The Coronavirus does not discriminate, people do.
A database of racist incidents against Asian Australians has received 178 responses in two weeks, as Queensland police also condemned a rise in anti-Asian racism during the Covid-19 pandemic. The survey, launched by community group Asian Australian Alliance, has received 12 reports a day since 2 April, ranging from racial slurs to physical assault. The majority of racist incidents were committed against women (62%) and 86.5% of in-person racist incidents were committed by strangers, according to the survey.
In one case, a 15-year-old girl was charged by police for allegedly punching a 26-year-old woman in the face in Brisbane’s Queen Street Mall after she accused her of having Covid-19. Queensland police commissioner, Katarina Carroll, said the true level of racist offences were being underreported and she encouraged more people to come forward to police. Of those surveyed, 147 of the incidents were in-person, 18 were online and 13 were “other”. Just over 60% of the self-reported incidents included racial slurs, 21% included verbal threats and 15% included physical intimidation such as being punched or shoved.
These incidents aren't isolated, however, racism has been a central, evolving issue since the COVID-19 outbreak began in December of 2019. Take the case of north-east Indians for instance. Since the outbreak, reports of such individuals being forced to vacate homes, face physical and verbal abuse have been circulating widely and yet show no signs of dying down. In fact, according to Rini Ralte, founder and president of Northeast Solidarty and manager of a helpline to help north-east Indians against such attacks, rumors of impending violence against migrants from the north-east sparked a mass exodus of them from cities such as Bangalore.
Since the start of the coronavirus pandemic, northeasterners have been reporting a spike in racist attacks and discrimination.
“The phone continues to ring till today,” she is reported to have told The Caravan. The helpline gets roughly fifty calls a day, she is supposed to have said, from people facing racism or people stranded far from home and struggling to make ends meet. In one tragic case, on 30 March, a young man from Meghalaya working at a food court in Agra committed suicide after posting on social media that he had been fired, had nowhere to go and saw no hope. The government's response in tackling these issues leaves much to be desired. As a signatory of the International Convention on the Elimination of All Forms of Racial Discrimination, India is bound to enact laws specific to racism; yet, no such laws have even been tabled for discussion.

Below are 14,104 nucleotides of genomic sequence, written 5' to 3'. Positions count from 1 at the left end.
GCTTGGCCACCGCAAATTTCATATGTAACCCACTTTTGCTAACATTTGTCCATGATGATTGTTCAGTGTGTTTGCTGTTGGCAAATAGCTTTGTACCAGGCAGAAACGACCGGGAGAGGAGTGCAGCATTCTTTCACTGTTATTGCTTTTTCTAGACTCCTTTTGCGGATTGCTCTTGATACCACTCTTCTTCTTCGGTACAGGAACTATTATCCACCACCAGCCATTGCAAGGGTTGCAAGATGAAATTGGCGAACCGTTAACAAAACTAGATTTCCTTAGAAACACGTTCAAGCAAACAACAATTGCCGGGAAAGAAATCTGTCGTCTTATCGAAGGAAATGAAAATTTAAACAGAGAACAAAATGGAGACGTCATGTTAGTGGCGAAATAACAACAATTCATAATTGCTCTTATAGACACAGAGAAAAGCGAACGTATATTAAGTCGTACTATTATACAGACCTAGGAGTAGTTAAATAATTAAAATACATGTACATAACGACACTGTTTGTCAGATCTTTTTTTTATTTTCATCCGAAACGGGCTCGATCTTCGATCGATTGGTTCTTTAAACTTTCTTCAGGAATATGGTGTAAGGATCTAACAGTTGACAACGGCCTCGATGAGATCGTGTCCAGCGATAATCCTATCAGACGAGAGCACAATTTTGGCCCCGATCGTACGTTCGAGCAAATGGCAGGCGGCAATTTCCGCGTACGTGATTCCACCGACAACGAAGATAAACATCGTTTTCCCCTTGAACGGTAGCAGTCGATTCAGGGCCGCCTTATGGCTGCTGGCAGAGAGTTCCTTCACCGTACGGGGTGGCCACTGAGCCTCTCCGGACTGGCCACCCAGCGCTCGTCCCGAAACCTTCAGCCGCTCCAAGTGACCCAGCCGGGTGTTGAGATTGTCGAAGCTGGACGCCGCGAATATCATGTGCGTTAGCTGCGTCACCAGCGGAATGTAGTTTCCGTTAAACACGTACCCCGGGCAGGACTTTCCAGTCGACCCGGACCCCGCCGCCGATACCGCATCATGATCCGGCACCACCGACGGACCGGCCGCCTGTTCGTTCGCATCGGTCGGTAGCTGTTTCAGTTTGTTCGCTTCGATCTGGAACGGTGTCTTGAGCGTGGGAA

Government inaction in combating racism in these testing times is not specific to India. In the third week of March, 2020, US President Donald Trump received widespread criticism over his use of the term, 'Chinese virus' to describe SARS CoV-2. Ignorance bred by the use of such terms is dangerous. Just as the nomenclature, 'Ebola virus', which gets its name from a river near a Congolese village, led to the widespread ostracization of African-origin immigrants in the US and Europe and the nomenclature, 'Gay Virus' to describe HIV/AIDS, a disease with a higher prevalence among MSM individuals led to rampant violence against homosexual individuals in the 1990's the use of the term, 'Chinese virus' can potentially have a significantly negative impact on the approximately 17.3 million Asian Americans.
It’s not clear that anyone, anywhere in the world, can at this point reasonably claim exemption from the threat of COVID-19. Therefore, the rampant racially-charged finger-pointing which when exacerbated by the widespread government inaction around the world undermines the collective effort that’s essential to slowing the virus’s spread needs to end.
Change does not need to begin at the top, but sound guidance delivered by leaders who lead by example can go a long way in inducing change at the bottom.
French mural intended to denounce racism in the fight against COVID-19
Change does not need to begin at the top, but sound guidance delivered by leaders who lead by example can go a long way in inducing change at the bottom. In her book, Biss likens immunity to “a garden we tend together,” urging readers to acknowledge that we owe our health, in part, to one another. Overcoming a pandemic, let alone preventing it, requires a mutual interdependence that has to be spearheaded by the leaders of the world. As the crisis worsens in the weeks to come, it is imperative that global leaders take charge to dispel myths and implicit biases which are the core barriers to such interdependence.